The other day, Russell launched a discussion about whether or not doctors should shame fat people (well, no, that wasn’t quite the discussion, but whatever). Today at Maclean’s, Jessica Allen argues in favour of more shaming (well, not exactly, but whatever):
Two years ago my doctor told me I was overweight—not in a Karl Lagerfeld to Adele sort of way—but in the privacy of his office, during an annual physical, and in a sensitive manner. The result? After calling him terrible names in my head, I lost 20 lbs over the course of five months. And the next year, I weighed in just about right. It’s been the most effective weight-loss tool I’ve ever encountered because every year I know I have to get back on that medical scale, and I don’t want to disappoint the doctor, or myself.
But recent results from a national survey published in the journal Chronic Diseases and Injuries in Canada show that few of our doctors (one in three) are advising obese patients to lose weight. But if 59 per cent of Canadians are either overweight or obese, and being fat causes God knows how many health problems, and our doctors aren’t measuring waistlines (fewer than one in five of the survey’s participants, the journal reports) and 40 per cent of overweight or obese Canadians describe themselves as just, “about right,” than that’s a fat problem. If we can’t count on our doctors to call the kettle fat, then who can we count on?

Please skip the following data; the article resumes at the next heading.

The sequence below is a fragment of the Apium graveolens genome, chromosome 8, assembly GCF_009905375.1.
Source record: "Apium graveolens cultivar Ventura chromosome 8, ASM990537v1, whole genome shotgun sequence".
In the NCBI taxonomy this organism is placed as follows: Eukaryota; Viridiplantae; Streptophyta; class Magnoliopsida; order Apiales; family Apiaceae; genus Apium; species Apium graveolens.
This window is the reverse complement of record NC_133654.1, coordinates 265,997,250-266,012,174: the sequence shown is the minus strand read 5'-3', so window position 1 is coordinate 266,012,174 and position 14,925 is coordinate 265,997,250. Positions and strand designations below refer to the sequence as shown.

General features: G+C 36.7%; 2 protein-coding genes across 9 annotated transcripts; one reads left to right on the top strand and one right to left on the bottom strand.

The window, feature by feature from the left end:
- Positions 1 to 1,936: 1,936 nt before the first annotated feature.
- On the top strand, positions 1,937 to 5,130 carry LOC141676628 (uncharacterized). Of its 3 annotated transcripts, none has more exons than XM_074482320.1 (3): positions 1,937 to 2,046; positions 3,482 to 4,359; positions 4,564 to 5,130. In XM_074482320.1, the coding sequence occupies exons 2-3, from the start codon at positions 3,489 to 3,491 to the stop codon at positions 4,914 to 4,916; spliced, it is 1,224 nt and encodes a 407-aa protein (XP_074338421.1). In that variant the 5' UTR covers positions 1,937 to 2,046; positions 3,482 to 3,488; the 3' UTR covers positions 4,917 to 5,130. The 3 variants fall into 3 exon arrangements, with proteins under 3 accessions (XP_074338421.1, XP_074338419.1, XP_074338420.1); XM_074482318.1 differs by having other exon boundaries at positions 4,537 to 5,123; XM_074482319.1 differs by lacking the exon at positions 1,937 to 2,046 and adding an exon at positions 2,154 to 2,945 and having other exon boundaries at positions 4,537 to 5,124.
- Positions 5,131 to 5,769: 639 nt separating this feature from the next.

I’m undecided on the appropriateness of the stink eye as medical treatment.